Thanks, Calum. I don’t hear any ringing bells after the practice, it’s more like when you talk to much and your throat is a bit sore…
I suppose I was overdoing lately cause I have been practicibg both the piccolo and the fife.

Re: Hearing fatigue

Lola, take care of your hearing! I’ve played whistle for 35 years and get some fatigue from it, but I took up a fife at one point and it was really hard on my hearing. Mine seemed to generate more irritating overtones than my whistles do and I gave it up.

Practicing in a "soft" room can help. Hard surfaces almost amplify the overtones. I practice in a room with a large rug and two sofas that absorb much of the sound. It’s much more enjoyable than a room with hard surfaces and lots of bounce.

Re: Hearing fatigue

Thanks all for sympathising!
It’s sad cause I love the fife but I was also thinking of the opportunity to skip to a D flute but I am worried the holes are too apart and it’s difficult to play cause I don’t have big hands! Music for me is vital but I have decided that, doing it as a hobby, I have to be optimistic and I might also change the tone of the instrument to feel better (my modern transverse flute does not affect my hearing).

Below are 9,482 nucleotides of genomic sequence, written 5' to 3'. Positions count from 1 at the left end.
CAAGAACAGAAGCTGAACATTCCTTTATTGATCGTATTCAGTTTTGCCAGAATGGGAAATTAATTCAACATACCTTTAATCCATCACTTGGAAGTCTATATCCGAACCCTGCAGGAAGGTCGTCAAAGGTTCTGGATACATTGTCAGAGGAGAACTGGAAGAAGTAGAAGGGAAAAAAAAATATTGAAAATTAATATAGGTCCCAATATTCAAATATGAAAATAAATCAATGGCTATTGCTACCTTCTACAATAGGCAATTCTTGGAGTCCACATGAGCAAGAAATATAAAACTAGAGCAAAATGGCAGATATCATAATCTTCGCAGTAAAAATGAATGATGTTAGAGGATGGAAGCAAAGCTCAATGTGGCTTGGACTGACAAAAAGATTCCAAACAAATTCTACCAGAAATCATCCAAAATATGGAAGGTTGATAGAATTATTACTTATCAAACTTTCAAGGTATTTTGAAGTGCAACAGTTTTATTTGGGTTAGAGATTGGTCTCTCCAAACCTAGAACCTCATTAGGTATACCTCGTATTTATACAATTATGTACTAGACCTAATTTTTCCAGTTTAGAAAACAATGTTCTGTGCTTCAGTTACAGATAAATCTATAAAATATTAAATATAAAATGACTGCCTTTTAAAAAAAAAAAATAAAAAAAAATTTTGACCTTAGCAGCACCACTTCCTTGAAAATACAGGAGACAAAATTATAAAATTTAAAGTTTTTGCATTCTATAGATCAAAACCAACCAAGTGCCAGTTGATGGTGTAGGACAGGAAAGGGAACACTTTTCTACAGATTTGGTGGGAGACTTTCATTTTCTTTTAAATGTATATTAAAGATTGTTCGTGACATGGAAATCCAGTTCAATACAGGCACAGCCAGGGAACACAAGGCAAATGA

Any advice about an Irish D flute, as well?

Re: Hearing fatigue

It sounds to me like it may be just that your earplugs are not quite the right size and are irritating you - I don’t know if it’s usual for women to have narrower ear canals on average but in my limited experience I think it is the case.

On flute, I think if you can handle a transverse Boehm style flute you would be fine with an open flute, certainly not far away. You might like to look at Hammy Hamilton’s "practice" flute, which would be an inexpensive way of trying it out.